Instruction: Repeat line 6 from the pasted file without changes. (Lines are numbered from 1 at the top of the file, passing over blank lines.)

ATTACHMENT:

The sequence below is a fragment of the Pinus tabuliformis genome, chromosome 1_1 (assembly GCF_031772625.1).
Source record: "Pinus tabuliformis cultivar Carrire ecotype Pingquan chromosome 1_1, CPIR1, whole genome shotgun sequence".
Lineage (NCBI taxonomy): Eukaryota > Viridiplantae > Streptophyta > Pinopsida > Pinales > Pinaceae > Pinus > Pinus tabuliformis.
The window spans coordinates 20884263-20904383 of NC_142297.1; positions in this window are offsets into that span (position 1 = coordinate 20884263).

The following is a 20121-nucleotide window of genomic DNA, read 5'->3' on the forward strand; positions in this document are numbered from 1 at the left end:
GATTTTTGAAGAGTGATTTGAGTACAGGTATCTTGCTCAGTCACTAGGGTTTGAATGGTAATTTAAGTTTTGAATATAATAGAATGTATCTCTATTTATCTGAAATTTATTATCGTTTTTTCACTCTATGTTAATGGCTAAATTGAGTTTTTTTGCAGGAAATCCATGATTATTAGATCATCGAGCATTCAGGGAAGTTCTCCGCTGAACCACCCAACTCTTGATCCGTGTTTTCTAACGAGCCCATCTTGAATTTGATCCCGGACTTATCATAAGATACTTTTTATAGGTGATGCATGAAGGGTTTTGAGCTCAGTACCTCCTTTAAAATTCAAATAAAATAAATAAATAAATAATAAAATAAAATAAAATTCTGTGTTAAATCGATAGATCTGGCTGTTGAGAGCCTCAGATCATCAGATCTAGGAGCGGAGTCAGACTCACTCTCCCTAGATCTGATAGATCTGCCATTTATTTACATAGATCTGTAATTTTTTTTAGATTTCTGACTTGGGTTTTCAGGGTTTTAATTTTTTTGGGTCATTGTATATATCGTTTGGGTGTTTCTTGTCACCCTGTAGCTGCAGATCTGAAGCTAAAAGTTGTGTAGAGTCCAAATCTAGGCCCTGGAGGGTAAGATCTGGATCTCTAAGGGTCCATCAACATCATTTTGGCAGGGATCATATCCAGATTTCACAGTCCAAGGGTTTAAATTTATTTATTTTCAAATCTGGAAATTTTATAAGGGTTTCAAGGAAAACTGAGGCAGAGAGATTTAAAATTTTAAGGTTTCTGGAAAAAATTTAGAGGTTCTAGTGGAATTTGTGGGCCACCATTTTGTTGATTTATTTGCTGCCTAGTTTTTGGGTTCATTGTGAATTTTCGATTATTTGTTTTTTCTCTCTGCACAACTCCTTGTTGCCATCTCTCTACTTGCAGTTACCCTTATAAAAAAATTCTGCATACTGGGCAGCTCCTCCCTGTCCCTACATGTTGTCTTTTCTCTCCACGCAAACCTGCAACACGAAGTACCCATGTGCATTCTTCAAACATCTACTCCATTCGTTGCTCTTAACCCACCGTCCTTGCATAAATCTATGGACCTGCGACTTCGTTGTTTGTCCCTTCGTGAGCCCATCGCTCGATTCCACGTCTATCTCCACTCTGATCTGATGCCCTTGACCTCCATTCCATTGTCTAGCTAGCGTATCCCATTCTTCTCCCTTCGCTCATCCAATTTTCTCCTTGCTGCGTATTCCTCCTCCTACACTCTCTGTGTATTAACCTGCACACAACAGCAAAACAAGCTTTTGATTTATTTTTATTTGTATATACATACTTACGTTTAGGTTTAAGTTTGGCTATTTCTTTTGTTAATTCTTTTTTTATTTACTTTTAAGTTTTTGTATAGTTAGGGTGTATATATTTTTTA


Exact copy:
GATTTTTGAAGAGTGATTTGAGTACAGGTATCTTGCTCAGTCACTAGGGTTTGAATGGTAATTTAAGTTTTGAATATAATAGAATGTATCTCTATTTATCTGAAATTTATTATCGTTTTTTCACTCTATGTTAATGGCTAAATTGAGTTTTTTTGCAGGAAATCCATGATTATTAGATCATCGAGCATTCAGGGAAGTTCTCCGCTGAACCACCCAACTCTTGATCCGTGTTTTCTAACGAGCCCATCTTGAATTTGATCCCGGACTTATCATAAGATACTTTTTATAGGTGATGCATGAAGGGTTTTGAGCTCAGTACCTCCTTTAAAATTCAAATAAAATAAATAAATAAATAATAAAATAAAATAAAATTCTGTGTTAAATCGATAGATCTGGCTGTTGAGAGCCTCAGATCATCAGATCTAGGAGCGGAGTCAGACTCACTCTCCCTAGATCTGATAGATCTGCCATTTATTTACATAGATCTGTAATTTTTTTTAGATTTCTGACTTGGGTTTTCAGGGTTTTAATTTTTTTGGGTCATTGTATATATCGTTTGGGTGTTTCTTGTCACCCTGTAGCTGCAGATCTGAAGCTAAAAGTTGTGTAGAGTCCAAATCTAGGCCCTGGAGGGTAAGATCTGGATCTCTAAGGGTCCATCAACATCATTTTGGCAGGGATCATATCCAGATTTCACAGTCCAAGGGTTTAAATTTATTTATTTTCAAATCTGGAAATTTTATAAGGGTTTCAAGGAAAACTGAGGCAGAGAGATTTAAAATTTTAAGGTTTCTGGAAAAAATTTAGAGGTTCTAGTGGAATTTGTGGGCCACCATTTTGTTGATTTATTTGCTGCCTAGTTTTTGGGTTCATTGTGAATTTTCGATTATTTGTTTTTTCTCTCTGCACAACTCCTTGTTGCCATCTCTCTACTTGCAGTTACCCTTATAAAAAAATTCTGCATACTGGGCAGCTCCTCCCTGTCCCTACATGTTGTCTTTTCTCTCCACGCAAACCTGCAACACGAAGTACCCATGTGCATTCTTCAAACATCTACTCCATTCGTTGCTCTTAACCCACCGTCCTTGCATAAATCTATGGACCTGCGACTTCGTTGTTTGTCCCTTCGTGAGCCCATCGCTCGATTCCACGTCTATCTCCACTCTGATCTGATGCCCTTGACCTCCATTCCATTGTCTAGCTAGCGTATCCCATTCTTCTCCCTTCGCTCATCCAATTTTCTCCTTGCTGCGTATTCCTCCTCCTACACTCTCTGTGTATTAACCTGCACACAACAGCAAAACAAGCTTTTGATTTATTTTTATTTGTATATACATACTTACGTTTAGGTTTAAGTTTGGCTATTTCTTTTGTTAATTCTTTTTTTATTTACTTTTAAGTTTTTGTATAGTTAGGGTGTATATATTTTTTA